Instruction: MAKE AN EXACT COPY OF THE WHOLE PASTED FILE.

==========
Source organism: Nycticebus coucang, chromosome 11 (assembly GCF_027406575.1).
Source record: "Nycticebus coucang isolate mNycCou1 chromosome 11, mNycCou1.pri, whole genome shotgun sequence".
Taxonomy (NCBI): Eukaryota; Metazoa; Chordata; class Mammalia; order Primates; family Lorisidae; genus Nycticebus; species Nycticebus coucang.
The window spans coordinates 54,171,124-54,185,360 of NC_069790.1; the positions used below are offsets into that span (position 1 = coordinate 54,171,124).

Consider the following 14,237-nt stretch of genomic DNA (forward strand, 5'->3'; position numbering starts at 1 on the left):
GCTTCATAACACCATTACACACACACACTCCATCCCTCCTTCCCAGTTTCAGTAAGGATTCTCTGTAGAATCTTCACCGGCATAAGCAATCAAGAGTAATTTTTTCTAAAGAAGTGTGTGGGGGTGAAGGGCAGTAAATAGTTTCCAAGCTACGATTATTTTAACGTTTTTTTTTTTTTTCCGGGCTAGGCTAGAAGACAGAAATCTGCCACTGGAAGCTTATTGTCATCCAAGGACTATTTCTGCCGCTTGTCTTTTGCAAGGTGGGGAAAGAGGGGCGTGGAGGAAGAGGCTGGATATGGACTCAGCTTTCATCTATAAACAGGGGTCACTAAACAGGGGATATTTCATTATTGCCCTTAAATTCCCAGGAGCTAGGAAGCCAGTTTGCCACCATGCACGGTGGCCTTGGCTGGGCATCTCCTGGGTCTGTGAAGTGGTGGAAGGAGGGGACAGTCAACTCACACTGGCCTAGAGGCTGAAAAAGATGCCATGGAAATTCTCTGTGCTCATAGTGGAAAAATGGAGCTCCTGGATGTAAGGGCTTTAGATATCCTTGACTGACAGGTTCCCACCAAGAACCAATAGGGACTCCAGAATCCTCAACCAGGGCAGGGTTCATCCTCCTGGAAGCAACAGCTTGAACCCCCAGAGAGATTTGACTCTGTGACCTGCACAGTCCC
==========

Source organism: Nycticebus coucang, chromosome 11 (assembly GCF_027406575.1).
Source record: "Nycticebus coucang isolate mNycCou1 chromosome 11, mNycCou1.pri, whole genome shotgun sequence".
Taxonomy (NCBI): Eukaryota; Metazoa; Chordata; class Mammalia; order Primates; family Lorisidae; genus Nycticebus; species Nycticebus coucang.
The window spans coordinates 54,171,124-54,185,360 of NC_069790.1; the positions used below are offsets into that span (position 1 = coordinate 54,171,124).

Consider the following 14,237-nt stretch of genomic DNA (forward strand, 5'->3'; position numbering starts at 1 on the left):
GCTTCATAACACCATTACACACACACACTCCATCCCTCCTTCCCAGTTTCAGTAAGGATTCTCTGTAGAATCTTCACCGGCATAAGCAATCAAGAGTAATTTTTTCTAAAGAAGTGTGTGGGGGTGAAGGGCAGTAAATAGTTTCCAAGCTACGATTATTTTAACGTTTTTTTTTTTTTTCCGGGCTAGGCTAGAAGACAGAAATCTGCCACTGGAAGCTTATTGTCATCCAAGGACTATTTCTGCCGCTTGTCTTTTGCAAGGTGGGGAAAGAGGGGCGTGGAGGAAGAGGCTGGATATGGACTCAGCTTTCATCTATAAACAGGGGTCACTAAACAGGGGATATTTCATTATTGCCCTTAAATTCCCAGGAGCTAGGAAGCCAGTTTGCCACCATGCACGGTGGCCTTGGCTGGGCATCTCCTGGGTCTGTGAAGTGGTGGAAGGAGGGGACAGTCAACTCACACTGGCCTAGAGGCTGAAAAAGATGCCATGGAAATTCTCTGTGCTCATAGTGGAAAAATGGAGCTCCTGGATGTAAGGGCTTTAGATATCCTTGACTGACAGGTTCCCACCAAGAACCAATAGGGACTCCAGAATCCTCAACCAGGGCAGGGTTCATCCTCCTGGAAGCAACAGCTTGAACCCCCAGAGAGATTTGACTCTGTGACCTGCACAGTCCC